listen to the concerns that the police are raising in this discussion. i hope the home office will take notes on those. my particular concern is about the use of acid, the attack in bacton in my constituency did not involve a mopeds, it was somebody on foot. i think we need changes to address that very specifically. 0k, stephen timms, labourmp. thank that very specifically. 0k, stephen timms, labour mp. thank you very much. thank you very much. the authorities in turkey have sacked a further 7,000 members of the security forces and civil service — as mass rallies are held in the country to mark the first anniversary of a failed coup to overthrow president erdogan. around 200,000 people have now been punished for allegedly supporting the plot. 0ur correspondent mark lowen reports and a warning you might find some of the images in this report distressing. turkey's nightmare was unleashed as the plotters seized the bosphorus bridge. sabri unal tried to reach it to resist the coup attempt. a tank approached. he lay in its path,
between its tracks. miraculously, he got up unhurt. then a second... he tried to stop it again, but it ran over his arm. today, he bears the scars of the coup. translation: i came here for the sake of god, to gain his blessing. i was not afraid and i am nota hero. to be a hero, i would have had to stop the tanks. i wish the coup had never happened. 0n the 15th july, rogue soldiers bombed government buildings and seized roads. more than 260 people were killed. the coup attempt failed. the coup soon became the purge, with over 50,000 arrested, accused of ties to the alleged plotter, the cleric fethullah gulen. president erdogan called it a gift from god to cleanse the virus of gulen followers. critics say all dissent
has been crushed. the government hits back that the real crime was the coup itself, not what came afterwards. we are actually saving turkish democracy, turkish rule of law, turkish future from a power— hungry criminal network. 140,000 people have been dismissed or suspended. there is now a commission to look at all those cases. you will see, when this episode is over, that turkish democracy is functioning, the turkishjudiciary has been functioning. gulen followers were in every corner of society. the purge went wide, far too wide, many believe. protests in support of two academics on hunger strikes for four months, calling for theirjobs back. alongside, a human rights monument is now sealed off. a bleak metaphor for turkey's plight. the wife of one is herself on hunger strike in solidarity.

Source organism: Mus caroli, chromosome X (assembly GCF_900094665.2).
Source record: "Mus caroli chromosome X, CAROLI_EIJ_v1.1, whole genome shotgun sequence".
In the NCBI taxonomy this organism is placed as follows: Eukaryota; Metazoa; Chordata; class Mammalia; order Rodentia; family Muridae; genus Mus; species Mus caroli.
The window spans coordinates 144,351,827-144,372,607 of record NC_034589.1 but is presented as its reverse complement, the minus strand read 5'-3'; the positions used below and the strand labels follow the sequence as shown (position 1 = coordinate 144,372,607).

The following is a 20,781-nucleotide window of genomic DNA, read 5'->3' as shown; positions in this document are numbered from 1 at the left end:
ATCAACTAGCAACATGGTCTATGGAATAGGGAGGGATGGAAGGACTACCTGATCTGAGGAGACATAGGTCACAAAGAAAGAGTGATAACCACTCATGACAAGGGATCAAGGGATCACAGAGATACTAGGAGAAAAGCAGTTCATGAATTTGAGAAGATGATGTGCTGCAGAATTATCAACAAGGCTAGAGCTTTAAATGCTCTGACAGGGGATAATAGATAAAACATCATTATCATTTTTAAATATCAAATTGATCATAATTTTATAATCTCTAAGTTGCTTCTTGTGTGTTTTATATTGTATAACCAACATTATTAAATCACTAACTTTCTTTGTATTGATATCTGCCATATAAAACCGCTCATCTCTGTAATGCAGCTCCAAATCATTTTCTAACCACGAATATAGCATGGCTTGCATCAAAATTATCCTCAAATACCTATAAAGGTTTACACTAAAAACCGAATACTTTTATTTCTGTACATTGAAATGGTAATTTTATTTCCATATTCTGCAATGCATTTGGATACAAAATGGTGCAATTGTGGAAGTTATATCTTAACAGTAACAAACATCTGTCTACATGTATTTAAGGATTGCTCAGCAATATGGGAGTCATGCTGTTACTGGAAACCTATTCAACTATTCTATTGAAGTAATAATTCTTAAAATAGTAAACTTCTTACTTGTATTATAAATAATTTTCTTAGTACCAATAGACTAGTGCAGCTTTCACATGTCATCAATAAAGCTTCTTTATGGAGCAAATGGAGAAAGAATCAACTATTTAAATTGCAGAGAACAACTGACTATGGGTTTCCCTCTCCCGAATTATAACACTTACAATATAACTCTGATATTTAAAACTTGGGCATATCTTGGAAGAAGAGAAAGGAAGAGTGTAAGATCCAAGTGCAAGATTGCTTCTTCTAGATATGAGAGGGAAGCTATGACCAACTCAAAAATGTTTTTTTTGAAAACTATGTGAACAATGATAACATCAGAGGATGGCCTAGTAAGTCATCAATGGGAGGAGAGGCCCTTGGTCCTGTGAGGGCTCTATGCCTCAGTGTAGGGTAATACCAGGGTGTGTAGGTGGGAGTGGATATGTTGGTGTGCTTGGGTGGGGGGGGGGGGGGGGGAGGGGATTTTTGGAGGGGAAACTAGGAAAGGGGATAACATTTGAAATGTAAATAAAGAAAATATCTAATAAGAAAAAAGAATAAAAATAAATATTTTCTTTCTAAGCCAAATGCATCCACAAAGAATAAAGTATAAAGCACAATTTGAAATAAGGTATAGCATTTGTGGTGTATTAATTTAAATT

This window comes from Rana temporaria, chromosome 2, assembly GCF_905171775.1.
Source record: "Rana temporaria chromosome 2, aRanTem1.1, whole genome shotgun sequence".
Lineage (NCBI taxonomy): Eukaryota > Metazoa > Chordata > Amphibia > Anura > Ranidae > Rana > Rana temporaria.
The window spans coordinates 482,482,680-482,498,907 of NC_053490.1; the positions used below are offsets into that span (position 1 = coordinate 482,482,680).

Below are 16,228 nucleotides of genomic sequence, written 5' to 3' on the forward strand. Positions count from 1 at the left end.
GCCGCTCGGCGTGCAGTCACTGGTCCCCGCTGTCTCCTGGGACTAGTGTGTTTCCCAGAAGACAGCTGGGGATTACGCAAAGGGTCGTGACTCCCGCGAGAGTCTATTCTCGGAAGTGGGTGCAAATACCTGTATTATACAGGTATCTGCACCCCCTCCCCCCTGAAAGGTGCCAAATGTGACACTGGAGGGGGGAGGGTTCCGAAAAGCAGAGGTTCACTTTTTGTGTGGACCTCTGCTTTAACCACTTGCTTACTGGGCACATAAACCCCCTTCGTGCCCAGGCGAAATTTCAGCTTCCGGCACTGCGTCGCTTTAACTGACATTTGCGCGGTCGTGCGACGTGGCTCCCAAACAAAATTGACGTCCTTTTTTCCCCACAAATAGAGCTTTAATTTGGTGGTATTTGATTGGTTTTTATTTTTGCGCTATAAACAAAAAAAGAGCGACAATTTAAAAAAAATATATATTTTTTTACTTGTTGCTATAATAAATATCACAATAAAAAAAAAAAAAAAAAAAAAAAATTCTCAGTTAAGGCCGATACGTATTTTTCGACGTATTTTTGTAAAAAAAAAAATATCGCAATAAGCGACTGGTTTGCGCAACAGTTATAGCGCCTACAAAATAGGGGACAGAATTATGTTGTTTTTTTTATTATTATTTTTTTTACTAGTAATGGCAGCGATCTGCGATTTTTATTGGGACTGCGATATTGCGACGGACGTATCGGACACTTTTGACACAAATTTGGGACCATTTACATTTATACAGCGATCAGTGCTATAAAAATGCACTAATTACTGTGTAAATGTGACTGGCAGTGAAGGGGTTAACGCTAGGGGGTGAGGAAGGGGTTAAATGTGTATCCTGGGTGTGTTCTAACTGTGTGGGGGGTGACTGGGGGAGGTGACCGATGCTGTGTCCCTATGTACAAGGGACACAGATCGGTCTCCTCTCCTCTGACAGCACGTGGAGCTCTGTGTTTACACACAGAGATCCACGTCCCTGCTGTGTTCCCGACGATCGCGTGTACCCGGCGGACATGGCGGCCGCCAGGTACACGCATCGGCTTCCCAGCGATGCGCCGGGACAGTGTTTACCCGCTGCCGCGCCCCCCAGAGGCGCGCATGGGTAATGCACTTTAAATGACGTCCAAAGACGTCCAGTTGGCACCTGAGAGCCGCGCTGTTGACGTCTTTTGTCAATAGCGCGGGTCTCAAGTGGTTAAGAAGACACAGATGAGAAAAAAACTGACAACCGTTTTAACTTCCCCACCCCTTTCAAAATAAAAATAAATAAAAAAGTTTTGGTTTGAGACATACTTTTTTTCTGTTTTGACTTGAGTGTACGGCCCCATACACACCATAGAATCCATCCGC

this in a country hoping tojoin the eu. translation: one day your name is on a list and you are struck off. your life is turned upside down. you're killed off by the system. they are in a critical state. they want to live but for their demands to be met. i cannot think of the alternative. immortalised for generations to come as turkey's rebirth, it is being celebrated here as the legend of the 15th ofjuly, but for others, it is a painful chapter that is still being written. mark lowen, bbc news, istanbul. bbc producer seref isler was in turkey twelve months ago. he's been telling me about his experience. i remember everything. ithink there's a bbc producer, of course we have our days off like any other human being. i have taken some reason to attend a friend's wedding in the south of turkey. it was
halfway through the wedding when i saw two f—16 jets fly over me, and my dad called and said, do you know what's going on? it's a question i'm pretty familiar with, pretty used to asa pretty familiar with, pretty used to as a turkish journalist. i said i don't know what's happening. i turned on the tv and the bridge had been shot, one lane had been shut. under state tv, a declaration from the military was being read. that's a military had taken over control. we drove us fast as we could to reach our hotels. along the way, i saw people queueing at atms, trying to get all the cash out and buying lots of bread, lots of cheese, anything they can get their hands on. filling up their cars with petrol. it was very clear that people were source of getting prepared for a worst—case scenario, and then of course after the evening prayers, the imams at mosques called